Great Art: The Light of the World by William Holman Hunt (Interpretation and Analysis)

I’ve decided that this week is going to be religious art week on this blog. For seven days, I’ll be highlighting pieces of interesting religious art from the Western world. To kick things off, I want to take a look at one of the most popular devotional paintings in Victorian England: The Light of the World by William Holman Hunt.

Hunt was a member of the Pre-Raphaelite Brotherhood; like all the members of this group, he sought to express “genuine ideas” and serious subjects through his art. For Hunt, this often meant executing religious works, such as The Light of the World.

The painting depicts Christ standing in an autumnal landscape; he stands in front of a wooden door with his hand raised to knock. The scene illustrates a verse from the Book of Revelation:

Behold, I stand at the door, and knock: if any man hear my voice, and open the door, I will come in to him, and will sup with him, and he with me.
- Revelation 3:20

The verse is an unusual subject in Christian art. For centuries, many painters preferred to focus on more dynamic Biblical subjects. In my opinion this is because artists and their patrons naturally gravitated toward better-known Biblical stories that would be easily recognized and understood by viewers (such as the Annunciation, the Crucifixion, and the Nativity). These narrative-driven scenes also tended to be more visually interesting and offered the artist an opportunity to display their skills. It’s also important to remember that mass literacy is a relatively recent phenomenon in the Western world; in an age when many people could not read, images became an important tool for religious education, meaning that religious paintings had to be fairly easy to interpret.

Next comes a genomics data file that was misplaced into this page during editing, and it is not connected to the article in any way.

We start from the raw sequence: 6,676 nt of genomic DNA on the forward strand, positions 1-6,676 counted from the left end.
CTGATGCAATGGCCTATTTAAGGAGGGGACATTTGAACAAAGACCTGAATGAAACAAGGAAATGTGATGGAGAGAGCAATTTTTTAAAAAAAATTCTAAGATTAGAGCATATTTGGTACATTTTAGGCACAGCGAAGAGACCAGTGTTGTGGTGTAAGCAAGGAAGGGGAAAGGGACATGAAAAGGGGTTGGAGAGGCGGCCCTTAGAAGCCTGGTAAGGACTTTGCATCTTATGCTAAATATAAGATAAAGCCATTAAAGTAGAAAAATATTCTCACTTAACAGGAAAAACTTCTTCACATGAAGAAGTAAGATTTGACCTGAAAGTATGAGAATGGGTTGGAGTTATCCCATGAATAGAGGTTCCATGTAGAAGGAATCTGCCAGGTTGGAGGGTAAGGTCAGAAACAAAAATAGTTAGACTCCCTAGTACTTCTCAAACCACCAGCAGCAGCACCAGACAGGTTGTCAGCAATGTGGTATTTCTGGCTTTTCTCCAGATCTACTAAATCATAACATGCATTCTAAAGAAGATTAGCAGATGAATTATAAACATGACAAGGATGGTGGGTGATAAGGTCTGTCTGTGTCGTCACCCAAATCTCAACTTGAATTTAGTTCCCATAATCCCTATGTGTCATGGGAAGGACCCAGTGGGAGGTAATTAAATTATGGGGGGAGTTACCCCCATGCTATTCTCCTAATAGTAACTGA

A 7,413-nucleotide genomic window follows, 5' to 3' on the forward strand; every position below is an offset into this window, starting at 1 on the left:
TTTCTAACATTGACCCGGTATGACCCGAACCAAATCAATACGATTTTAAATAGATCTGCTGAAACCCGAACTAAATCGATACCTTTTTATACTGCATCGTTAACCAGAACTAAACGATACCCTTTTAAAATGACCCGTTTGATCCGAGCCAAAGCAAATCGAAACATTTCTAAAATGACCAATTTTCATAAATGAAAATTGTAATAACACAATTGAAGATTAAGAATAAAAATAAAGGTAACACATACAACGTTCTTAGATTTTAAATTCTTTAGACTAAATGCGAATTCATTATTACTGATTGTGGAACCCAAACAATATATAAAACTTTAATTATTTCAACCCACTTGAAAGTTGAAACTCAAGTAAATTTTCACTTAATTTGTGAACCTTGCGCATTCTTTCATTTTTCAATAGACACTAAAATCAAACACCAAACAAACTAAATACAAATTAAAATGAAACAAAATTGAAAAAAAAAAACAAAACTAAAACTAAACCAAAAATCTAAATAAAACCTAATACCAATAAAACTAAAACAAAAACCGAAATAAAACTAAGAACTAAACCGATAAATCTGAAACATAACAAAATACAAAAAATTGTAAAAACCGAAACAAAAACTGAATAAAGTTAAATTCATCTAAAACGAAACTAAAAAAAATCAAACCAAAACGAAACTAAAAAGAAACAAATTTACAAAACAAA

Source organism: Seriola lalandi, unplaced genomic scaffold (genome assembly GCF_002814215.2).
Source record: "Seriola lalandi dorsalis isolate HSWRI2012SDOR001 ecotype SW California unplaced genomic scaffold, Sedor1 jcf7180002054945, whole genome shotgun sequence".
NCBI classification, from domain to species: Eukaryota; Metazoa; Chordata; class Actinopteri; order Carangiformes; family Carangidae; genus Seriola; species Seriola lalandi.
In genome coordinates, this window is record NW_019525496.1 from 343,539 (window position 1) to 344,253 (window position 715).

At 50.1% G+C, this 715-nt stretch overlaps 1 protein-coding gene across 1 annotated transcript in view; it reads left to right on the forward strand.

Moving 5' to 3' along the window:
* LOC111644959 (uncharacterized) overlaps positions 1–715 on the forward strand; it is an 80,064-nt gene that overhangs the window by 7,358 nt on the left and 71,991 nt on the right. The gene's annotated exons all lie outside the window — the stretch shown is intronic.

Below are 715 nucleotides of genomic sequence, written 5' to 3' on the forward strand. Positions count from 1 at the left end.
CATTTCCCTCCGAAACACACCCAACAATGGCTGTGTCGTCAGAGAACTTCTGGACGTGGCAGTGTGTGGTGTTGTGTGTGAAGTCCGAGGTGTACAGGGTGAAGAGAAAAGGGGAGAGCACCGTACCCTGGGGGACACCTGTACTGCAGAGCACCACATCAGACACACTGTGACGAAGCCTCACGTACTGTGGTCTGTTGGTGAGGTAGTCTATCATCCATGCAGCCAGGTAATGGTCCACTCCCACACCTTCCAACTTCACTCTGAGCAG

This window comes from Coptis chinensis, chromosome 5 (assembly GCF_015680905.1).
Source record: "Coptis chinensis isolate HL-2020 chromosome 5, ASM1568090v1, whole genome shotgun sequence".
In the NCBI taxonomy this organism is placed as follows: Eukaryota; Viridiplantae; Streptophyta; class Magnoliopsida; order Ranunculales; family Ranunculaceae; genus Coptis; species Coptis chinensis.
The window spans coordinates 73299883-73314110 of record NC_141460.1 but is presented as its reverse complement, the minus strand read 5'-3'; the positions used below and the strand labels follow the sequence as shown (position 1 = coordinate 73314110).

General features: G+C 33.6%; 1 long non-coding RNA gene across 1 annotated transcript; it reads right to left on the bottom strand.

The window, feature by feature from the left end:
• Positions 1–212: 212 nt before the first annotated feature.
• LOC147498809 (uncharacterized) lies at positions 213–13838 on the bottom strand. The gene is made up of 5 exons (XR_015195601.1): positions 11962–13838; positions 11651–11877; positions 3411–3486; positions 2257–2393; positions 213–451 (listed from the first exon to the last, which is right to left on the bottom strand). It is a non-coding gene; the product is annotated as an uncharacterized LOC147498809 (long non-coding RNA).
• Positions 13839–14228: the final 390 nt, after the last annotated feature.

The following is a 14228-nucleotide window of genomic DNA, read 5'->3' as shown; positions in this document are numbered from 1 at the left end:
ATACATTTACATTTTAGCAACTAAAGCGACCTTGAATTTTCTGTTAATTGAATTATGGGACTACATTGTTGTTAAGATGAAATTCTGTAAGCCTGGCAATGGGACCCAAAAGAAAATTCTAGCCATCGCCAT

In contrast, the meaning of The Light of the World is less obvious; the piece seeks to portray a more nuanced element of Christian teaching. The door mentioned in the Biblical verse represents the human soul. As many art historians have noted, the door in the painting lacks a knob or handle, indicating that it can only be opened from the inside. The commonly accepted interpretation of this detail is that each person must make a choice to open their heart to Christ. According to my research, the eponymous light in the painting comes from three sources, Christ’s lantern, which represents “the light of conscience”; Christ’s halo, which represents the “light of salvation”; and the rising sun, which perhaps represents the dawning of a new spiritual life.

Often called “a sermon in a frame,” The Light of the World is rich with symbolism and meaning. Contemporary audiences certainly responded to the power of the piece, and it quickly became one of the most popular and recognizable images of Christ in nineteenth-century Britain. It’s hard to overstate the degree to which the painting became a cultural touchstone.

The painting was so popular that Hunt created two additional copies of the work during his lifetime. One of the copies, which is now displayed in St. Paul’s Cathedral in London, was even sent on a tour around the world, visiting Africa, Australia, and Canada. Today, The Light of the World remains one of the most famous and influential religious paintings of the modern age.

Originally published at https://artisthesolution.blogspot.com on March 14, 2022.

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Maria Cristina

Maria Cristina

Music, Art, and Pop Culture

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